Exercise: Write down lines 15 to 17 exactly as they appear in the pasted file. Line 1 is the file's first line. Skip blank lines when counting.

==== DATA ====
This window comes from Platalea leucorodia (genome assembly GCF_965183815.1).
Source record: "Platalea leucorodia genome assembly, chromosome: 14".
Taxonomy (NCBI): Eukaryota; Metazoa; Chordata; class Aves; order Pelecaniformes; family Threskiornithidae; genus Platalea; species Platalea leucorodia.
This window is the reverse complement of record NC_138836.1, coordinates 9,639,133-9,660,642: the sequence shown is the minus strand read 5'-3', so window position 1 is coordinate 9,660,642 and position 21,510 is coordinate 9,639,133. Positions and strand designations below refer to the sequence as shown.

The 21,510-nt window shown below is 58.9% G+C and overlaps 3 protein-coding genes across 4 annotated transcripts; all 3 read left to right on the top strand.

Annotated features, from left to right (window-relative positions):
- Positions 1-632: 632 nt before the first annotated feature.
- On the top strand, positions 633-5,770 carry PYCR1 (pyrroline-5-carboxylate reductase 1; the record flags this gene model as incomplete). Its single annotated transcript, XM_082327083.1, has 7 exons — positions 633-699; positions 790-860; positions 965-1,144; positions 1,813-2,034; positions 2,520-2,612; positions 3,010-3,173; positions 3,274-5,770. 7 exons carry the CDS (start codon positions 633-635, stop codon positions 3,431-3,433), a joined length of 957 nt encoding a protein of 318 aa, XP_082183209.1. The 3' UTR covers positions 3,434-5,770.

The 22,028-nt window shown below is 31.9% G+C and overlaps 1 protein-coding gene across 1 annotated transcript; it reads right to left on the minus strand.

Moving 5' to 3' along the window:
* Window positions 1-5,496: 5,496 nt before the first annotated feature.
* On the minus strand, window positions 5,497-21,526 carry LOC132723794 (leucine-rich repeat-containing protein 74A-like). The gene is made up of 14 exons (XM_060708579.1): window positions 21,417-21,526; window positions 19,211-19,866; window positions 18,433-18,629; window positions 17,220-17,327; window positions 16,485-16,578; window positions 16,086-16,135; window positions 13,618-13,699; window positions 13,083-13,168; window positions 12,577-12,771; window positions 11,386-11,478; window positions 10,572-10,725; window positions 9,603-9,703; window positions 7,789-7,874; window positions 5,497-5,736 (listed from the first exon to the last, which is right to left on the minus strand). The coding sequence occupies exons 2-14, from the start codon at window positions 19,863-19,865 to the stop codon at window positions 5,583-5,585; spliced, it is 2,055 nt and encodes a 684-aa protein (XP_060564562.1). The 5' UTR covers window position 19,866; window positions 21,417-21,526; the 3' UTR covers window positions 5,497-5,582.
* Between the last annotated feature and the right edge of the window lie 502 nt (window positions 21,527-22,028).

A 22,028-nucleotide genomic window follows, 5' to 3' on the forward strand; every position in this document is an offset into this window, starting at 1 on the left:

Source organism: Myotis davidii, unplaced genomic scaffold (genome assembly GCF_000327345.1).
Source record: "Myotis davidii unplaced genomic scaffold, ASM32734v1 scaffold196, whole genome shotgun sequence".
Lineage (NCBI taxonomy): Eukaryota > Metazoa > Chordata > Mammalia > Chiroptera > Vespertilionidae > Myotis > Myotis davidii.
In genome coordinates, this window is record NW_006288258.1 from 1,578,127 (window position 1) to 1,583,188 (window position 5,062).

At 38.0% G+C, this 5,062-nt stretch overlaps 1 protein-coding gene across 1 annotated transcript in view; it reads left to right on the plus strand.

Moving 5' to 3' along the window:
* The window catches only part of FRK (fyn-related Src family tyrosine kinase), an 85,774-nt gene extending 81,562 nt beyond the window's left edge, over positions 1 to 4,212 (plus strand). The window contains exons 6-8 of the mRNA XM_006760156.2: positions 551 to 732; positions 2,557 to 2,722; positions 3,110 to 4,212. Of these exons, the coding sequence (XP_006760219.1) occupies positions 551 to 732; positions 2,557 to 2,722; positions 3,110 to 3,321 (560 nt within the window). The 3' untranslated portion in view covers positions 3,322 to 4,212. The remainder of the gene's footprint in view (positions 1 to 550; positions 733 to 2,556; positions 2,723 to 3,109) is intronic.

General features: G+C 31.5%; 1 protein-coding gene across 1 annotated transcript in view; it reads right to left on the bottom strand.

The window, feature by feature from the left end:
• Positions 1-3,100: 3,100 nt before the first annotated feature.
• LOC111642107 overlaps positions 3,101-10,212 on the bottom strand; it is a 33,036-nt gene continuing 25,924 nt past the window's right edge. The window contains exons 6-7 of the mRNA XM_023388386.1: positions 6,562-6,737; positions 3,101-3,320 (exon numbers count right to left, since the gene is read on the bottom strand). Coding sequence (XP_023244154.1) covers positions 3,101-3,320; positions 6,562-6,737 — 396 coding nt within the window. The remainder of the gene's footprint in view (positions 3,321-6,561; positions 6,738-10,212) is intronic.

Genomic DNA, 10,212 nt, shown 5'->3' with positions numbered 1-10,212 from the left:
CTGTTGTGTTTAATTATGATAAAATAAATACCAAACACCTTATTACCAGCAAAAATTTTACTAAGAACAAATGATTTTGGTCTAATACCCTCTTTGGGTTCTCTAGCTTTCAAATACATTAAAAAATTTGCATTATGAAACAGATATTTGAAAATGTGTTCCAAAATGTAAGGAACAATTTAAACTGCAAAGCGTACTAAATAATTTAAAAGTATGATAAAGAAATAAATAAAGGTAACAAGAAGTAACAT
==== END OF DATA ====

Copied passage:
Source organism: Myotis davidii, unplaced genomic scaffold (genome assembly GCF_000327345.1).
Source record: "Myotis davidii unplaced genomic scaffold, ASM32734v1 scaffold196, whole genome shotgun sequence".
Lineage (NCBI taxonomy): Eukaryota > Metazoa > Chordata > Mammalia > Chiroptera > Vespertilionidae > Myotis > Myotis davidii.